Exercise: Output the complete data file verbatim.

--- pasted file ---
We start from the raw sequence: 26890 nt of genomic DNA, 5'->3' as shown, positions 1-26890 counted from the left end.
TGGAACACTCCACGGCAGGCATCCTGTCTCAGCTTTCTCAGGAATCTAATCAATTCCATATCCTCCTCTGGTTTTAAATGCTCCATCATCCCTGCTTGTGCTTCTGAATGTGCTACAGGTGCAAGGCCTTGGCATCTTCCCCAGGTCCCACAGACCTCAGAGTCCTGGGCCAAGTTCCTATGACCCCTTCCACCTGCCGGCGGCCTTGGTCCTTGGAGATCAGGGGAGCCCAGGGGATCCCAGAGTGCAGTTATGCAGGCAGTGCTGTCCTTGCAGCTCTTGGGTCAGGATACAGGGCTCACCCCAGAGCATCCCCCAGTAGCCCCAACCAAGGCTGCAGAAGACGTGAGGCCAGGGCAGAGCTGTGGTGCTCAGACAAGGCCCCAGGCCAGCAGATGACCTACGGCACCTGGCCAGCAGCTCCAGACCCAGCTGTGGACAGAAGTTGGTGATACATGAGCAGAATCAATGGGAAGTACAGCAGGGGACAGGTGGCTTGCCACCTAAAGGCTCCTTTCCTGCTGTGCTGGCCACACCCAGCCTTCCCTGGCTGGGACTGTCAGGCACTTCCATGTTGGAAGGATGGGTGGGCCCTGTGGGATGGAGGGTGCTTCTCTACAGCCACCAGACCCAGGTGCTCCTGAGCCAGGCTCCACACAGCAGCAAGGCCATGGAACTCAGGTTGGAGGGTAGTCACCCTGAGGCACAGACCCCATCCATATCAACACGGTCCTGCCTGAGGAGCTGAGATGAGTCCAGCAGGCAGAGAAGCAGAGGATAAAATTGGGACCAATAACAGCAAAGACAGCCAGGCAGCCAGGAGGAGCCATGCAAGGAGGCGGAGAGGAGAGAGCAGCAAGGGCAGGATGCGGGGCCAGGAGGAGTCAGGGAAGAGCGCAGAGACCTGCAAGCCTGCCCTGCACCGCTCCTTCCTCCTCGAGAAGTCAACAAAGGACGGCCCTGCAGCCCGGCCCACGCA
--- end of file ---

We start from the raw sequence: 26890 nt of genomic DNA, 5'->3' as shown, positions 1-26890 counted from the left end.
TGGAACACTCCACGGCAGGCATCCTGTCTCAGCTTTCTCAGGAATCTAATCAATTCCATATCCTCCTCTGGTTTTAAATGCTCCATCATCCCTGCTTGTGCTTCTGAATGTGCTACAGGTGCAAGGCCTTGGCATCTTCCCCAGGTCCCACAGACCTCAGAGTCCTGGGCCAAGTTCCTATGACCCCTTCCACCTGCCGGCGGCCTTGGTCCTTGGAGATCAGGGGAGCCCAGGGGATCCCAGAGTGCAGTTATGCAGGCAGTGCTGTCCTTGCAGCTCTTGGGTCAGGATACAGGGCTCACCCCAGAGCATCCCCCAGTAGCCCCAACCAAGGCTGCAGAAGACGTGAGGCCAGGGCAGAGCTGTGGTGCTCAGACAAGGCCCCAGGCCAGCAGATGACCTACGGCACCTGGCCAGCAGCTCCAGACCCAGCTGTGGACAGAAGTTGGTGATACATGAGCAGAATCAATGGGAAGTACAGCAGGGGACAGGTGGCTTGCCACCTAAAGGCTCCTTTCCTGCTGTGCTGGCCACACCCAGCCTTCCCTGGCTGGGACTGTCAGGCACTTCCATGTTGGAAGGATGGGTGGGCCCTGTGGGATGGAGGGTGCTTCTCTACAGCCACCAGACCCAGGTGCTCCTGAGCCAGGCTCCACACAGCAGCAAGGCCATGGAACTCAGGTTGGAGGGTAGTCACCCTGAGGCACAGACCCCATCCATATCAACACGGTCCTGCCTGAGGAGCTGAGATGAGTCCAGCAGGCAGAGAAGCAGAGGATAAAATTGGGACCAATAACAGCAAAGACAGCCAGGCAGCCAGGAGGAGCCATGCAAGGAGGCGGAGAGGAGAGAGCAGCAAGGGCAGGATGCGGGGCCAGGAGGAGTCAGGGAAGAGCGCAGAGACCTGCAAGCCTGCCCTGCACCGCTCCTTCCTCCTCGAGAAGTCAACAAAGGACGGCCCTGCAGCCCGGCCCACGCA